Do you agree that there is another way? It begins with seeing things with a new lens. When we look at the group in the picture at the top, do we automatically see them from the perspective of who has rights and who doesn’t? Who is up and who is down? Who is labeled this and who that? Or are we determined to serve one another in love as a people who are one in Christ?

Maybe a good way to explore another way would be to consider who you think is biting you or devouring you. Maybe it stung to hear the sexist language in the declaration. Maybe it is irritating to hear talk about rights from a so-called white man. Maybe this theology doesn’t match what you grew up with in your Pentecostal church. Maybe someone did something bad to you and now you don’t feel you can trust Circle of Hope. Maybe you will need to assert your rights. But once you win that battle, what will you do to follow Christ into what is next? Maybe you could just skip the battle and go straight to love and service (and even boasting in it), like Paul.

What about drugs? Some background for doing theology.

When we are doing theology we are mentalizing with God and his people. We are not working on the social construction of reality; we are listening for the reality behind what we think we know — the voice of God. In that process we honor the Bible as the trusted basis for hearing from God and we respect people who have done the work to understand the Bible. But we are not just parsing words, making laws, or arguing over theories. We are trying to figure out who to be and what to do. Doing theology is thinking and feeling along with God and conforming one’s thinking and feeling to his or her truest self.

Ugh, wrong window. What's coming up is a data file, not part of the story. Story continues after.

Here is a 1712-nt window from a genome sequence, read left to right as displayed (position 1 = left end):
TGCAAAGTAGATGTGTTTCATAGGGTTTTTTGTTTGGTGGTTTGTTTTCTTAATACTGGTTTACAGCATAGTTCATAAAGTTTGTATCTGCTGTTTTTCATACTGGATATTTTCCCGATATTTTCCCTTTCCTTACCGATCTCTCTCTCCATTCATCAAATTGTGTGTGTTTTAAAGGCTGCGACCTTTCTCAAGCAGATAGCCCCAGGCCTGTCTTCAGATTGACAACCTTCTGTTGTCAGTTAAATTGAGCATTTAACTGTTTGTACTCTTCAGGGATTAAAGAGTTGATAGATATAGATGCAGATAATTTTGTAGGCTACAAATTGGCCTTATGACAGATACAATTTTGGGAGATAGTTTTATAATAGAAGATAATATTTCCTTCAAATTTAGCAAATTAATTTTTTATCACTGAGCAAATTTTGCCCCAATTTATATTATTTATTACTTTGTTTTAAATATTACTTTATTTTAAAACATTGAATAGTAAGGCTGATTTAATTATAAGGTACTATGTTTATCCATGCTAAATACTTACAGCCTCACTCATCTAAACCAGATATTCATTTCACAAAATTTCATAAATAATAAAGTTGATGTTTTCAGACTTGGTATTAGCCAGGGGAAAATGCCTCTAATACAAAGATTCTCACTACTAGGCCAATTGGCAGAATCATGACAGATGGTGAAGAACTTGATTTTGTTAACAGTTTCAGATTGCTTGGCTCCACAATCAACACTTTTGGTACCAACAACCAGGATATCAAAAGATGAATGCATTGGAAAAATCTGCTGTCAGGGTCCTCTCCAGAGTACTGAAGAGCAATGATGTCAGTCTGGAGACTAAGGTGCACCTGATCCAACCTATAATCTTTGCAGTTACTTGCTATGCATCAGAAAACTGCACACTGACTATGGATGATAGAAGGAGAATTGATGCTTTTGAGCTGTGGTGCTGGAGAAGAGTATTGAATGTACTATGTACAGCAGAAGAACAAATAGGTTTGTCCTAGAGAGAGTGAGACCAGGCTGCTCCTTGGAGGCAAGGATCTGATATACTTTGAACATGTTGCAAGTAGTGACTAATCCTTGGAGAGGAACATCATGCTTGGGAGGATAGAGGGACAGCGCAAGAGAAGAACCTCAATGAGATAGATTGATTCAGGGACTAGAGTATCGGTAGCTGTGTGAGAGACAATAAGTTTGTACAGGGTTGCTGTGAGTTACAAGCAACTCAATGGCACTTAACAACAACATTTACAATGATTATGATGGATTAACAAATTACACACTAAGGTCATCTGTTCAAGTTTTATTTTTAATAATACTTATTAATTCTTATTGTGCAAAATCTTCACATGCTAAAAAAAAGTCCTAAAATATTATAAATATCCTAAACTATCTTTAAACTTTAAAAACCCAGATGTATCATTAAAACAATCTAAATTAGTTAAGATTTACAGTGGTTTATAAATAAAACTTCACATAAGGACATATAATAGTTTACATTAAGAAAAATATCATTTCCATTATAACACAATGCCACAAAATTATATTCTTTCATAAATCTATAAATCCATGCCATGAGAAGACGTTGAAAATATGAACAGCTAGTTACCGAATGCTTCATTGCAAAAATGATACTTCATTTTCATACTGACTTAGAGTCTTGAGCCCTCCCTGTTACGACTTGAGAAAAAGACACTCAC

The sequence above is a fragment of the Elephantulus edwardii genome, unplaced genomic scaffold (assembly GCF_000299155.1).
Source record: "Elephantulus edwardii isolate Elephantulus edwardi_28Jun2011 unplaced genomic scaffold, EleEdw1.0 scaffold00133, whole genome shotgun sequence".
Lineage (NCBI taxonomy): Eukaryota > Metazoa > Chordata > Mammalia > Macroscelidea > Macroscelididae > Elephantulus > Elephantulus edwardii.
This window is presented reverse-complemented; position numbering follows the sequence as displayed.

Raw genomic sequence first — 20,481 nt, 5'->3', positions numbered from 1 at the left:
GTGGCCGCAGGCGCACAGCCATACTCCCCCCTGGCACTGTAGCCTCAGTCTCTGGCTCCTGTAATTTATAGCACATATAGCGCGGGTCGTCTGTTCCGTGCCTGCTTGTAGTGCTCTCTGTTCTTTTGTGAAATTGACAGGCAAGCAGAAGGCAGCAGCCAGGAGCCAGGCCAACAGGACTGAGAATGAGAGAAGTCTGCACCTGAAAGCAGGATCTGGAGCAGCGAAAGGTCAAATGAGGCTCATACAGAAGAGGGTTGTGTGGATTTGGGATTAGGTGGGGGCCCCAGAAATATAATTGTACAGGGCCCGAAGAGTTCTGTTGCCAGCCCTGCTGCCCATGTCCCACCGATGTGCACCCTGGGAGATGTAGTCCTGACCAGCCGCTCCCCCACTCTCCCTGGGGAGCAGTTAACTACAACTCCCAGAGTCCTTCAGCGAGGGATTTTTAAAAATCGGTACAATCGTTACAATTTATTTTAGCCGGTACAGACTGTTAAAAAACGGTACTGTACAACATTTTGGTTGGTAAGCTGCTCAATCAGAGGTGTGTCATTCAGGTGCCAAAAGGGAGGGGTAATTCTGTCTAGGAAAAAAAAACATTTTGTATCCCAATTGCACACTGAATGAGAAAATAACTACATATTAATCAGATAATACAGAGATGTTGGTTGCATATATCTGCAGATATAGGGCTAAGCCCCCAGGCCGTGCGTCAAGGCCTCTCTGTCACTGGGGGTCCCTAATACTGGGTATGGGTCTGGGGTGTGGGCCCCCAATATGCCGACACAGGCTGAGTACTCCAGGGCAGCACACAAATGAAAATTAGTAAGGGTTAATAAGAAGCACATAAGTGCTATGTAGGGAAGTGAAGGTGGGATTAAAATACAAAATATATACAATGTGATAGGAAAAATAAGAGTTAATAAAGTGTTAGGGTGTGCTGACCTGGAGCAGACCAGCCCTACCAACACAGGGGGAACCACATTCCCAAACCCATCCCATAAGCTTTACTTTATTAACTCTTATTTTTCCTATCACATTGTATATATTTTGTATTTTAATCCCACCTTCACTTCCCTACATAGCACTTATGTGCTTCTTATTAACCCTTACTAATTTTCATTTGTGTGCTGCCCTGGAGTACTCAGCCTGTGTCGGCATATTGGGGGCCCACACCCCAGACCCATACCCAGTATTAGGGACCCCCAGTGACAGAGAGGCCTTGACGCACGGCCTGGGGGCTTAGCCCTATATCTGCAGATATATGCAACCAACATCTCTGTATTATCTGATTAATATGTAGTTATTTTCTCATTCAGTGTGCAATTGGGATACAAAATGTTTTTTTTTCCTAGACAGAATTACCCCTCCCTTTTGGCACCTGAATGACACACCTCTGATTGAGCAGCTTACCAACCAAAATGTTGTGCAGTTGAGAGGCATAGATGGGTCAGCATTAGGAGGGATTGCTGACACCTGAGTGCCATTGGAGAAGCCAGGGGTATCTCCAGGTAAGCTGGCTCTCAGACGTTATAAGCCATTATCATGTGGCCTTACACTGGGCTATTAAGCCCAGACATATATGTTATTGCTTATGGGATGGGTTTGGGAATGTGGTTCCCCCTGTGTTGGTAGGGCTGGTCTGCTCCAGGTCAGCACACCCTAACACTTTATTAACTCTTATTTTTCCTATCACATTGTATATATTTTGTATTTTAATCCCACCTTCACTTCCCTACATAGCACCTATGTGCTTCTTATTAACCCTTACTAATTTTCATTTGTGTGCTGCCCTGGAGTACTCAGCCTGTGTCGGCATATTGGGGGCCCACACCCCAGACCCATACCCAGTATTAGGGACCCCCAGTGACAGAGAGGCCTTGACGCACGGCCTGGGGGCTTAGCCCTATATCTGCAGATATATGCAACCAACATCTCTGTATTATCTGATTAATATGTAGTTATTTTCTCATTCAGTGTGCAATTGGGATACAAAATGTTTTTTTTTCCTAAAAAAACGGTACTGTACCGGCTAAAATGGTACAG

About a month ago we decided to do some theology about drugs. The situation in the United States is so drug-induced that it caused a government report: Epidemic: Responding to America’s Prescription Drug Abuse.  The solutions in the report did not do theology, of course, and they came up with the typical solutions of the the day: education, tracking and monitoring, proper medical disposal, and enforcement. All these solutions will be hard to implement, since drugs, legal and illegal, are a huge business in the United States.